Are Sea Salt and Rock Salt the Same? 

Are Sea Salt and Rock Salt the Same

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With so many different types and kinds of salt on the market, it’s easy to get confused. Some of them look the same, have similar names, and could essentially be exactly the same. But are sea salt and rock salt the same?

It would be easy to get these two types of salt confused. After all, they, again, look the same, especially in terms of grain size and coarseness. They almost sound as if they could be the same thing, too. However, as the name suggests, one of the salts comes from the sea, and the other is mined in rocks underground.  

Because of this, the two salts are quite different… 

And one could even make you quite unwell.  

It’s time to investigate.  

What is Sea Salt? 

Sea salt, as the name suggests, comes from the sea. When seawater evaporates, a white residue is left behind. That residue is essentially mined and then refined a little before being packaged and sold to you, the customer.  

What is Rock Salt? 

Rock salt comes from the sea, too, but it is mined from underground, in deep rocks.

Table salt is made from rock salt, but it is more refined and granulated until it becomes a very fine powder.  

One example of rock salt is Himalayan pink salt, which has grown in popularity over recent years.

Photo by seksanwangjaisuk565138 / Vecteezy

How Are Sea Salt and Rock Salt Different? 

As well as being mined in different ways, sea salt and rock salt have differences in terms of taste, flavour, impurities, and even behaviour.  

Although similar in a few ways, rock salt has a much bolder, saltier, and stronger flavour than its sea counterpart. You will want to add rock salt slowly to a dish, tasting as you go. You may also wish to use slightly less rock salt than you would sea salt, because of the bolder flavour.  

Sea salt is known as a “finishing salt”, which means that it is often added to finish a meal – a garnish, or last-minute seasoning.  

Photo by maxskyohm27626627 / Vecteezy

Rock salt is generally called upon when a large surface area of salt is needed, such as when making ice cream. Because of the high number of impurities (additional minerals and vitamins), some types of rock salt are not safe to eat.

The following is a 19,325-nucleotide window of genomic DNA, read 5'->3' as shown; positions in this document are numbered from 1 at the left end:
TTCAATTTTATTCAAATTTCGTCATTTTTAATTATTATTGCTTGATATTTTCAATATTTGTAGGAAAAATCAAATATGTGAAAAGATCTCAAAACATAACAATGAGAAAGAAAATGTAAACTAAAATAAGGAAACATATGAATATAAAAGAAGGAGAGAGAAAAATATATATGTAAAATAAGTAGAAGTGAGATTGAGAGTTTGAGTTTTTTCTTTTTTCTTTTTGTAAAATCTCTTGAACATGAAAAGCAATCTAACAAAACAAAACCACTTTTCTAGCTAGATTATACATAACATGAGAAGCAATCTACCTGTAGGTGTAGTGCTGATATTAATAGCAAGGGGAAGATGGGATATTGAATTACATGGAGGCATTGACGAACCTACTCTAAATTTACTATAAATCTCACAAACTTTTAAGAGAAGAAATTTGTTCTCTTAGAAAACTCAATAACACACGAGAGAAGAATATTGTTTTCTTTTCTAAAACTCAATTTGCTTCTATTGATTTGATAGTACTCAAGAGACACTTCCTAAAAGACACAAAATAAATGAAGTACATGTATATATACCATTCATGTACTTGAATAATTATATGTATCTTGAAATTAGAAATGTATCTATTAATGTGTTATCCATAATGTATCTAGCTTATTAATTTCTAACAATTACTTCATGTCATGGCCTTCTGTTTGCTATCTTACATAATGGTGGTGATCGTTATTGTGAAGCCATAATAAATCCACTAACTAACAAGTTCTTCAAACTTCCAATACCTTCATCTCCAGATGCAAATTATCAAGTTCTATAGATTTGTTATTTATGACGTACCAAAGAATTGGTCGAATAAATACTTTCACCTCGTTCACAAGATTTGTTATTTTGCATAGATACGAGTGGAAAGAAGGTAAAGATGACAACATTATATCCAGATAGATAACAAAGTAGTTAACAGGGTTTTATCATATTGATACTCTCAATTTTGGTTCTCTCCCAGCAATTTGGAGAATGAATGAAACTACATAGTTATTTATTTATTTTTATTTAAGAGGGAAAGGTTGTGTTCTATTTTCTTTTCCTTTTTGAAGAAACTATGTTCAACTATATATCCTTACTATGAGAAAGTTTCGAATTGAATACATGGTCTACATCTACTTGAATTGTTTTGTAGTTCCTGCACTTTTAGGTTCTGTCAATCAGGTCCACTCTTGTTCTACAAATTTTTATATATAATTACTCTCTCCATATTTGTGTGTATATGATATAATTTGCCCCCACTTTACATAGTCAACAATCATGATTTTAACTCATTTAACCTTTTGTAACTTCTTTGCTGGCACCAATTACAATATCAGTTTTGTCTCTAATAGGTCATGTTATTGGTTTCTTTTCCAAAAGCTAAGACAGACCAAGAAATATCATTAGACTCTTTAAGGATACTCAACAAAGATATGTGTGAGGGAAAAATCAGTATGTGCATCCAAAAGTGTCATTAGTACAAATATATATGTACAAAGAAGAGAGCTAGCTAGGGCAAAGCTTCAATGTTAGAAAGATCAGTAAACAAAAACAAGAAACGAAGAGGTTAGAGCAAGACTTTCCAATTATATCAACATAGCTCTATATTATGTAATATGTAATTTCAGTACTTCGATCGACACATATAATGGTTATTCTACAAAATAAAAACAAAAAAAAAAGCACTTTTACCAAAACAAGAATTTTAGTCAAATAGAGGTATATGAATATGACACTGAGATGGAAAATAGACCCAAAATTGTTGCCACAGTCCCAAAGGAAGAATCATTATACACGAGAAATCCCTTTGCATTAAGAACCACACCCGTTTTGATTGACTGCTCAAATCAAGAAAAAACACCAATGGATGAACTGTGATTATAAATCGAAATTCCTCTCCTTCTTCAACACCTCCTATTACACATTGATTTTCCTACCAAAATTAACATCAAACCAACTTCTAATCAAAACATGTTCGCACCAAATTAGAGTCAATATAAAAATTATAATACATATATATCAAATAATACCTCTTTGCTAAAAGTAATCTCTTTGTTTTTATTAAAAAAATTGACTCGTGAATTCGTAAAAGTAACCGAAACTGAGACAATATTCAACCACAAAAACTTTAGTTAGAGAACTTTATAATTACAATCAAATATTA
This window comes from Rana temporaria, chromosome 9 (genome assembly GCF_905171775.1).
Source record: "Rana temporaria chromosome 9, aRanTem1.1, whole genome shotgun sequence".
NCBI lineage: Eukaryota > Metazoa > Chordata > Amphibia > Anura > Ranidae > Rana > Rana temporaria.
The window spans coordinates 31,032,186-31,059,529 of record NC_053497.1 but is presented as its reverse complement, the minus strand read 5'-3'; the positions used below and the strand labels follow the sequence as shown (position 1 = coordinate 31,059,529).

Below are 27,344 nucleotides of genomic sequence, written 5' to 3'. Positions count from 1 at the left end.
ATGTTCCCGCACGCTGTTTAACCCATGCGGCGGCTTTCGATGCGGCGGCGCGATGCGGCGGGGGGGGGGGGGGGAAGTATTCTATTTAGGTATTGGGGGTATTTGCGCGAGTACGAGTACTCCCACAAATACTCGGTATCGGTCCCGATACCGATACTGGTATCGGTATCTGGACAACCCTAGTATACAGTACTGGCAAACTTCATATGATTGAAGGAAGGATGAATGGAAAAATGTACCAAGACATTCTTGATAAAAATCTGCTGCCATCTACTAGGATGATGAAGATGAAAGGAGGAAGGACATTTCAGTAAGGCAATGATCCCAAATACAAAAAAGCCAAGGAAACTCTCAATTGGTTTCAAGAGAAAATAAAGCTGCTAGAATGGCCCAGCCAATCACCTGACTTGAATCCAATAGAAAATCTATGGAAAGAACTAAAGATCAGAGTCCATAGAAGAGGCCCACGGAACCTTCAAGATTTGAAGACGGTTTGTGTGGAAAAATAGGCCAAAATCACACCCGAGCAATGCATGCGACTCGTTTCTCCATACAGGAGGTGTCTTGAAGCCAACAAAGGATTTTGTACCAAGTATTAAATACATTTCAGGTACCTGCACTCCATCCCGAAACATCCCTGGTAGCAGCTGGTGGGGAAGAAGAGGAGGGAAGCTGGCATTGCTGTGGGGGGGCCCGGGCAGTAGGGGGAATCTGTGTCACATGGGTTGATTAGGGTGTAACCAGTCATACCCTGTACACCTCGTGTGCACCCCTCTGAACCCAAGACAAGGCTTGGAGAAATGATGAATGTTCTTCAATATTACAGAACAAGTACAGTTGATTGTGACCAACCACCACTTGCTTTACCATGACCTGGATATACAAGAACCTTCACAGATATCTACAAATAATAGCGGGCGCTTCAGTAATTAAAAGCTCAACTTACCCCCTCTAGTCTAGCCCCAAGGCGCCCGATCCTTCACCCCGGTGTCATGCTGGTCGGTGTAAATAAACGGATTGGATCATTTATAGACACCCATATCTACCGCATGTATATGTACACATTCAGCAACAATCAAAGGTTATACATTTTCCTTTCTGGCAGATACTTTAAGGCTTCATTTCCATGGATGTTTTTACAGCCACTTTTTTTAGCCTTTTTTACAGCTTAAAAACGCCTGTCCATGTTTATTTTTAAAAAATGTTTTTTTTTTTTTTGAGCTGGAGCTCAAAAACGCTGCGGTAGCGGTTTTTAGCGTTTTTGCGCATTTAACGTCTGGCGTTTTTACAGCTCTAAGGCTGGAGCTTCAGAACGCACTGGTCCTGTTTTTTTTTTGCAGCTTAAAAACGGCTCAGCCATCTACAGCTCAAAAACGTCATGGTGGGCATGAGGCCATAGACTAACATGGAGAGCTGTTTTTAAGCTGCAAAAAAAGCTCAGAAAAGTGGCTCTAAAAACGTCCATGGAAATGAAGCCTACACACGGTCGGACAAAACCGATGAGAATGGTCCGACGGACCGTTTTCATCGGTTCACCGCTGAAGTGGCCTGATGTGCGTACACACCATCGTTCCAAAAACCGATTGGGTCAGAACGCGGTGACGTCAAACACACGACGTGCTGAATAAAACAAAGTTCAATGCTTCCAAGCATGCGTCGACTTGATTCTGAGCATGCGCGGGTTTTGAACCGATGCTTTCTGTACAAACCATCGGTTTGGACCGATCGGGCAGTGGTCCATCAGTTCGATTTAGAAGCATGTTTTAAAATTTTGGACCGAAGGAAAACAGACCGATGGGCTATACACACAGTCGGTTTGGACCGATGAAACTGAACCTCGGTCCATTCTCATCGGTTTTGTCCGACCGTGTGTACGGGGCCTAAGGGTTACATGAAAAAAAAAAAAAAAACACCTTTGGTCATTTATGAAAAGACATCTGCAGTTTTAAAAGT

You shouldn’t eat rock salt unless the packaging specifically states that it is safe to eat.  

Sea salt is the more expensive of the two, but that’s mostly because rock salt is often used for things such as gritting roads, or making ice cream. With the latter, the ice is simply used to bring the temperature down of the creamy mix. It doesn’t actually touch the food product itself.  

Ice cream salt, which is a close cousin of rock salt, is usually labelled as not safe to eat.  

Can I Substitute Sea Salt for Rock Salt? (And Vice Versa?) 

If you are going to substitute sea salt for rock salt, make sure the rock salt you’re planning to cook or season with is actually safe and meant for human consumption.  

You can buy rock salt that is considered safe to eat, known as food grade, but it is commonly used as a finishing salt rather than a cooking salt. Other types of edible rock salt are used to make brine, which is frequently used to can foods, such as tuna, sweetcorn, and hot dogs.  

Best Sea Salt Substitutions  

You can use a wide variety of other salt types if you need sea salt but don’t have it in your kitchen.  

Kosher salt is close in terms of grain size and texture, and it dissolves slowly, just as sea salt does, which makes it great for finishing a dish and adding a little crunch.  

Rock salt can be used. The grains are large and coarse, just as with sea salt and kosher salt. You must ensure that the rock salt is safe for human consumption before adding it to a dish, however. Otherwise, you might find yourself rather unwell.  

Table salt is another type of salt you can use instead of sea salt, but the grains of table salt, also known as refined or regular salt, are typically much smaller. You will need less table salt than you will sea salt – so it’s best to add a little salt, then taste, then add a little more if you need to.  

Best Rock Salt Substitutions 

If you need rock salt to finish or season a dish, you could use sea salt, kosher salt, or even table salt.  

For ice cream making purposes, you will want to use salt that covers a wide surface area – large coarse salt. This can include kosher salt, sea salt, and even table salt.

Ice cream salt is coarse and large for this reason, but is typically more expensive than other types. 

By Buzzy Kitchen

Lovers of food, owners of opinions, pleased to share!